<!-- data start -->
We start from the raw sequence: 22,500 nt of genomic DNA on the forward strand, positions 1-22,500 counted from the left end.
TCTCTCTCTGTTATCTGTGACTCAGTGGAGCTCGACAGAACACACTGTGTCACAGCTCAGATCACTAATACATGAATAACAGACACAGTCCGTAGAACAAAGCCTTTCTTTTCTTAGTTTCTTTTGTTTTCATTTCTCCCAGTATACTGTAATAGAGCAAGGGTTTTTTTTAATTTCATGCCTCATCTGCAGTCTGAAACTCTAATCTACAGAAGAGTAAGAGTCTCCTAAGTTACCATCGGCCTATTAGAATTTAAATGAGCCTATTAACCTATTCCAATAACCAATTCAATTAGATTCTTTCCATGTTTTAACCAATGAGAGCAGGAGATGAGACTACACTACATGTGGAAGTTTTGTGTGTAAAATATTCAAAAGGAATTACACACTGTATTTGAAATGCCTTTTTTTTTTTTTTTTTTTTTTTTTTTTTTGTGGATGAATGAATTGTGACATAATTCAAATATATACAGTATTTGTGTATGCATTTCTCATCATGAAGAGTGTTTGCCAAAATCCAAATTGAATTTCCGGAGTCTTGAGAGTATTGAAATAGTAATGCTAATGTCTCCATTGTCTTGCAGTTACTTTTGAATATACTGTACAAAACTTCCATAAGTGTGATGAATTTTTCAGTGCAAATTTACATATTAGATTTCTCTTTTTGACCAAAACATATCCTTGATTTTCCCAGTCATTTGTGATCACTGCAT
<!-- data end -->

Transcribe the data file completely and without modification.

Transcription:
We start from the raw sequence: 22,500 nt of genomic DNA on the forward strand, positions 1-22,500 counted from the left end.
TCTCTCTCTGTTATCTGTGACTCAGTGGAGCTCGACAGAACACACTGTGTCACAGCTCAGATCACTAATACATGAATAACAGACACAGTCCGTAGAACAAAGCCTTTCTTTTCTTAGTTTCTTTTGTTTTCATTTCTCCCAGTATACTGTAATAGAGCAAGGGTTTTTTTTAATTTCATGCCTCATCTGCAGTCTGAAACTCTAATCTACAGAAGAGTAAGAGTCTCCTAAGTTACCATCGGCCTATTAGAATTTAAATGAGCCTATTAACCTATTCCAATAACCAATTCAATTAGATTCTTTCCATGTTTTAACCAATGAGAGCAGGAGATGAGACTACACTACATGTGGAAGTTTTGTGTGTAAAATATTCAAAAGGAATTACACACTGTATTTGAAATGCCTTTTTTTTTTTTTTTTTTTTTTTTTTTTTTGTGGATGAATGAATTGTGACATAATTCAAATATATACAGTATTTGTGTATGCATTTCTCATCATGAAGAGTGTTTGCCAAAATCCAAATTGAATTTCCGGAGTCTTGAGAGTATTGAAATAGTAATGCTAATGTCTCCATTGTCTTGCAGTTACTTTTGAATATACTGTACAAAACTTCCATAAGTGTGATGAATTTTTCAGTGCAAATTTACATATTAGATTTCTCTTTTTGACCAAAACATATCCTTGATTTTCCCAGTCATTTGTGATCACTGCAT